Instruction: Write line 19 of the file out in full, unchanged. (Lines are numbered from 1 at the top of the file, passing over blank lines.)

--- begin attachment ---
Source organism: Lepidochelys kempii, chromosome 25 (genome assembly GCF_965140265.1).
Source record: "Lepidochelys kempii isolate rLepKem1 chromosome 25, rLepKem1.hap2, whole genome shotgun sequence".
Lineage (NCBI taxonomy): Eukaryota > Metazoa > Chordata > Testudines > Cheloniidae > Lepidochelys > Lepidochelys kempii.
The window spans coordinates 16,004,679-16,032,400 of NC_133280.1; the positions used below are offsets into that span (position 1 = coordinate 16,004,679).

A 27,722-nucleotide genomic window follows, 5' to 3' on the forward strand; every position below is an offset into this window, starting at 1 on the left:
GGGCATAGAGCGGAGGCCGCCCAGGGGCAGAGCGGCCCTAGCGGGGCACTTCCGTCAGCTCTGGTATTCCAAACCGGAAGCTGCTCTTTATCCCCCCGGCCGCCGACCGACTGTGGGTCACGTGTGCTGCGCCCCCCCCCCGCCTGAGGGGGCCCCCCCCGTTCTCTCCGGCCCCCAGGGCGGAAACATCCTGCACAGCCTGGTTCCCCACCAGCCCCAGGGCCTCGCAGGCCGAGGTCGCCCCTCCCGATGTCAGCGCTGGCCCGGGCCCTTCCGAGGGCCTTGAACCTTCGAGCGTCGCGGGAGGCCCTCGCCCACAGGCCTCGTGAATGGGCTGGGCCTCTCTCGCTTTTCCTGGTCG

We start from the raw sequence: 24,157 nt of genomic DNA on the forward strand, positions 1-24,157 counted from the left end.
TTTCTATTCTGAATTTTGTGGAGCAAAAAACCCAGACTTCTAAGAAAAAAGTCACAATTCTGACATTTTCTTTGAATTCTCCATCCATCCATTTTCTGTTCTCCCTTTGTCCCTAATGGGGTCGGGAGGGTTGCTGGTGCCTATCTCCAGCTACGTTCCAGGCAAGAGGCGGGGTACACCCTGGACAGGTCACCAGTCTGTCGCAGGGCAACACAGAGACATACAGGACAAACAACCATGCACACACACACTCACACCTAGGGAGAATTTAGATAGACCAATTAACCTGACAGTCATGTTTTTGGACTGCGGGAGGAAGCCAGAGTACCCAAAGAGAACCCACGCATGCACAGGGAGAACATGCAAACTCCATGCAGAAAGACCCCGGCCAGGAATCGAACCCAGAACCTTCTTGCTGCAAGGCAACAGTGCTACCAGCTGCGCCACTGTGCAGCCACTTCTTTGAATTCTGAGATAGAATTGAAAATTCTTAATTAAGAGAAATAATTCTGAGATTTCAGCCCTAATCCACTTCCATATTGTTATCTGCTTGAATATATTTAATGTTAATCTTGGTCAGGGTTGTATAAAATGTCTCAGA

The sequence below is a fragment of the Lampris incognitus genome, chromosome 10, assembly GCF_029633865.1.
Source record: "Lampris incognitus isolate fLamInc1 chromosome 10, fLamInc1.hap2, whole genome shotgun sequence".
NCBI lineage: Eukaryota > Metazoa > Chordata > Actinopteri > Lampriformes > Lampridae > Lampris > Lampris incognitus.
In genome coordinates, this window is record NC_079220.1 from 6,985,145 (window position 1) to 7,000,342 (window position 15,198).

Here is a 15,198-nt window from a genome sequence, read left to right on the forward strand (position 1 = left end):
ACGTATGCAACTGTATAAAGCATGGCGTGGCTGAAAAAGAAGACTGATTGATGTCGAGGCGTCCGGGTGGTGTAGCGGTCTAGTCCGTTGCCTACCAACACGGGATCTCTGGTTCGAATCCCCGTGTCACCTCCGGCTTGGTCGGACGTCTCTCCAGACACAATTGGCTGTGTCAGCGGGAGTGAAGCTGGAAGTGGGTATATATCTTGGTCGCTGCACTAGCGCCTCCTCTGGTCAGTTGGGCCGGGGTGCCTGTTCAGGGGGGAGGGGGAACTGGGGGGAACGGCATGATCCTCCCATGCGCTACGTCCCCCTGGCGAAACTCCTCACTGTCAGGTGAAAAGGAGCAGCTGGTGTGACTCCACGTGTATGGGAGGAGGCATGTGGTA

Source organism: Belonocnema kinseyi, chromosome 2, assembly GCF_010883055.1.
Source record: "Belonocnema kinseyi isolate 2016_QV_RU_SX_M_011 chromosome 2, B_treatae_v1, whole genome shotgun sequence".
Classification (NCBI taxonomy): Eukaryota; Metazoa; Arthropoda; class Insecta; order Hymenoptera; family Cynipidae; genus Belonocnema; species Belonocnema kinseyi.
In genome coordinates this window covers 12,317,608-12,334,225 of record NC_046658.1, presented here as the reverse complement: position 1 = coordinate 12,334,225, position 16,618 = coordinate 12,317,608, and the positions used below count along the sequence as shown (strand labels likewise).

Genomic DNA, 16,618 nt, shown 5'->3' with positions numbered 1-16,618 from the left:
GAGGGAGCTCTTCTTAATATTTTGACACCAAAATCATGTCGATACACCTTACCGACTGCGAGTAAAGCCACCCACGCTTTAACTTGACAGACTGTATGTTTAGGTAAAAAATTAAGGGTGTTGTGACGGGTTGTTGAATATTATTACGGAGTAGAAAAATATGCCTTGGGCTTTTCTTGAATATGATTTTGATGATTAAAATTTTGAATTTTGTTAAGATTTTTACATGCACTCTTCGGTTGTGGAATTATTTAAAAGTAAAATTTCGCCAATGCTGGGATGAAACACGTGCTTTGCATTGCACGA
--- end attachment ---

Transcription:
Genomic DNA, 16,618 nt, shown 5'->3' with positions numbered 1-16,618 from the left: